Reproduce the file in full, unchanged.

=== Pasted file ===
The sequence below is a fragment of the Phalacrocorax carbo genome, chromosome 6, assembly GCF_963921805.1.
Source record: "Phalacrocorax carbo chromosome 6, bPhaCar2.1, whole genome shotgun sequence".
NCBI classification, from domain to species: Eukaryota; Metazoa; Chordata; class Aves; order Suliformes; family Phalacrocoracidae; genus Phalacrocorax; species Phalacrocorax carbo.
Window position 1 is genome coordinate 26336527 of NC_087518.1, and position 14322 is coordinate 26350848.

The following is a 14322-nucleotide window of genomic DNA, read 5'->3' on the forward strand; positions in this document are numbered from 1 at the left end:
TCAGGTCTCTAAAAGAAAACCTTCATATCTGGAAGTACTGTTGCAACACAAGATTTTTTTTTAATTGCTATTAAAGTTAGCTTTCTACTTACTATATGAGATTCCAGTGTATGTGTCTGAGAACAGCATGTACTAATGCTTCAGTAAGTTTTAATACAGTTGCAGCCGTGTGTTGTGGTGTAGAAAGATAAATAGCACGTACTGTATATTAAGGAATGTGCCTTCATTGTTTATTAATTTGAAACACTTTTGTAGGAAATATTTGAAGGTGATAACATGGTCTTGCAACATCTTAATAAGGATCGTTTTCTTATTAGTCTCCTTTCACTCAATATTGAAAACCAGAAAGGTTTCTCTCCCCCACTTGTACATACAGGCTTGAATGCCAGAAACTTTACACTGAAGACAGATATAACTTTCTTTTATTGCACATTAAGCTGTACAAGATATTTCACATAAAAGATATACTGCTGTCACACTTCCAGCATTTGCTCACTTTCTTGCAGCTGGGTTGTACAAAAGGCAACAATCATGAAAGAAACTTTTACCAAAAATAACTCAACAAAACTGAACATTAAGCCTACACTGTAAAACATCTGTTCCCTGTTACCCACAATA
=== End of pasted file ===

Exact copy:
The sequence below is a fragment of the Phalacrocorax carbo genome, chromosome 6, assembly GCF_963921805.1.
Source record: "Phalacrocorax carbo chromosome 6, bPhaCar2.1, whole genome shotgun sequence".
NCBI classification, from domain to species: Eukaryota; Metazoa; Chordata; class Aves; order Suliformes; family Phalacrocoracidae; genus Phalacrocorax; species Phalacrocorax carbo.
Window position 1 is genome coordinate 26336527 of NC_087518.1, and position 14322 is coordinate 26350848.

The following is a 14322-nucleotide window of genomic DNA, read 5'->3' on the forward strand; positions in this document are numbered from 1 at the left end:
TCAGGTCTCTAAAAGAAAACCTTCATATCTGGAAGTACTGTTGCAACACAAGATTTTTTTTTAATTGCTATTAAAGTTAGCTTTCTACTTACTATATGAGATTCCAGTGTATGTGTCTGAGAACAGCATGTACTAATGCTTCAGTAAGTTTTAATACAGTTGCAGCCGTGTGTTGTGGTGTAGAAAGATAAATAGCACGTACTGTATATTAAGGAATGTGCCTTCATTGTTTATTAATTTGAAACACTTTTGTAGGAAATATTTGAAGGTGATAACATGGTCTTGCAACATCTTAATAAGGATCGTTTTCTTATTAGTCTCCTTTCACTCAATATTGAAAACCAGAAAGGTTTCTCTCCCCCACTTGTACATACAGGCTTGAATGCCAGAAACTTTACACTGAAGACAGATATAACTTTCTTTTATTGCACATTAAGCTGTACAAGATATTTCACATAAAAGATATACTGCTGTCACACTTCCAGCATTTGCTCACTTTCTTGCAGCTGGGTTGTACAAAAGGCAACAATCATGAAAGAAACTTTTACCAAAAATAACTCAACAAAACTGAACATTAAGCCTACACTGTAAAACATCTGTTCCCTGTTACCCACAATA